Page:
The biannual Internet Identity Workshop (IIW) has a reputation for bringing the identity community together for passionate discussion. At the most recent meeting, held at the Computer History Museum in Mountain View, CA, AI, Governance, and use cases in the public sector took center stage. We offer you the Cliff notes.

By Char Howland & Mike Ebert

The biannual Internet Identity Workshop (IIW) holds a unique position in the identity scene as an “unconference,” meaning anyone is able to attend and lead sessions on topics that they would like to share their findings on or wish to learn more about. With a wide range of skill levels, from beginners to technical experts, it is a place for both collaborative learning and for brainstorming solutions to move identity projects toward completion. Here are our personal highlights from the unconference. 

Government Interests

The US government has been taking notice of digital identity efforts and is currently working on specifications for solutions to be put into widespread use. To do this, it needs public feedback and IIW offers a prime spot to speak with people familiar with the space.

One session, humorously titled “What do you want to tell the government?” led to discussion as to how it should adapt to specifications that are already in place, and how it should decide on new specifications that need to be created.

We had an interesting conversation with the Department of Homeland Security (DHS) on how credentials could be a part of the government’s strategy for managing critical infrastructure, from which we offer two takeaways.

The government is sending people who know what they are talking about and who are extremely interested in implementing these kinds of solutions.

The community needs to be ready to answer these questions and be able to clearly explain both the technology and use cases.

Artificial Intelligence

With artificial intelligence (AI) in the news, it wasn’t a surprise to see several sessions at IIW, including one which we attended titled “How can we have digital trust in the age of ChatGPT?” The best answer is decentralized identity, but how exactly this will look is still open for discussion. Attendees were very excited about this topic and how AI will drive an even greater need for strong identity systems.

Indicio recently published a position paper that highlights how these two technologies can work together, and how decentralized identity will allow for greater uses of AI. You can read a more indepth look here (requires registration).

Trust as an Alignment of Expectations

Another interesting topic was that people trust systems differently based on their expectations of privacy online. Privacy has different meanings for everyone, including the choice of having privacy, how much control the user has, the right to be left alone, and freedom from intrusion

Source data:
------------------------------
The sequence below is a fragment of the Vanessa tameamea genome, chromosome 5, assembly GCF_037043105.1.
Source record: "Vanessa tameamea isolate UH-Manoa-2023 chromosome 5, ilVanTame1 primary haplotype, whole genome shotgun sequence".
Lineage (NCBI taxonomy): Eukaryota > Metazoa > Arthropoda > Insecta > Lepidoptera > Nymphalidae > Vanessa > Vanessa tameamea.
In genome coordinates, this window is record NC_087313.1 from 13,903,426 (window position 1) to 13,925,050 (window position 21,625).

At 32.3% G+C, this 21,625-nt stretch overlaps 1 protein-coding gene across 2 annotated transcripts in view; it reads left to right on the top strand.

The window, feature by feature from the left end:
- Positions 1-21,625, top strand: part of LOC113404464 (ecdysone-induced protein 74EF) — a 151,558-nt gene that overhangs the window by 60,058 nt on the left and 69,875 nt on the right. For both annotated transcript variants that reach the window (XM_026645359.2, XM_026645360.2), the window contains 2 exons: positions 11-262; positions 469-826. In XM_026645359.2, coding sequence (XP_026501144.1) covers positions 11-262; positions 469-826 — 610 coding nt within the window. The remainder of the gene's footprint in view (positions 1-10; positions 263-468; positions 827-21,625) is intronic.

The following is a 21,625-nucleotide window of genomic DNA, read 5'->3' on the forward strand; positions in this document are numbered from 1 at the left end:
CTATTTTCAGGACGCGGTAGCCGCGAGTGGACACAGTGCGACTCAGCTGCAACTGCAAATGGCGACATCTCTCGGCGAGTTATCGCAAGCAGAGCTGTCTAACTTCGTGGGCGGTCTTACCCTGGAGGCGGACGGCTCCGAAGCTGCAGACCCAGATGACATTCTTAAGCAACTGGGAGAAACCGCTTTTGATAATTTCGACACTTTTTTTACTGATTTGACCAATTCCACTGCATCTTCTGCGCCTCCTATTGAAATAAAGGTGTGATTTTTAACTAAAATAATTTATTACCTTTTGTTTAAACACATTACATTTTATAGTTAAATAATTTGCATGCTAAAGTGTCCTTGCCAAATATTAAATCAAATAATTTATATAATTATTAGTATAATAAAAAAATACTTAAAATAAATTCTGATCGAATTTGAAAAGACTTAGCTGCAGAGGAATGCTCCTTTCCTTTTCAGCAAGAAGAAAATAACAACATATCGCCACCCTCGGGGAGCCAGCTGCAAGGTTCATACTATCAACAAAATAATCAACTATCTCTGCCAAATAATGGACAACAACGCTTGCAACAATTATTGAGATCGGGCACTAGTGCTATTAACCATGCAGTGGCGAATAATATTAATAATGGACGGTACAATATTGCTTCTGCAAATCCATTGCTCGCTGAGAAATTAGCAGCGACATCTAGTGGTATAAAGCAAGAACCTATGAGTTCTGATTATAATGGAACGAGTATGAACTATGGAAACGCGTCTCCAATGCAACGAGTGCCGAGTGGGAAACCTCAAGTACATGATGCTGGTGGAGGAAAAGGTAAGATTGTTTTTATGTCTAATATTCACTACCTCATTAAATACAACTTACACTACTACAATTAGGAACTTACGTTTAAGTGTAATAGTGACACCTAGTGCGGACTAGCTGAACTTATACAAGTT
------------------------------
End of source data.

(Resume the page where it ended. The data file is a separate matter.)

The presenters of this session found that, very often, a “privacy violation” was actually due to a misalignment of expectations. It was interesting to learn that certain trends appeared along generational lines, with older generations tending to assume that they have privacy in their internet interactions unless otherwise specified and younger generations tending to assume that their actions are public unless otherwise specified.

The takeaway was clear: When creating a system, it is important to clearly outline what is trusted, what is private, and what is not, to avoid misunderstandings and unhappy users.

National Institute for Standards and Technology (NIST)

The National Institute for Standards and Technology (NIST) recently put out its Digital Identity Guidelines, which aim to “present the process and technical requirements for meeting the digital identity management assurance levels specified in each volume.”

This document drove many conversations, and one in particular was the need for applicant representatives and trusted referees. What this means is that in a situation where a person needs translation, can’t access a computer, or is in some sort of crisis, there needs to be some way to digitally trust or vouch for that person. It is a requirement to consider and account for the ways in which disadvantaged populations can access the technology.

To learn more about the most recent IIW you can watch our daily wrap up series on YouTube. 

If you’d like to attend the next conference the event details are currently available on the IIW website.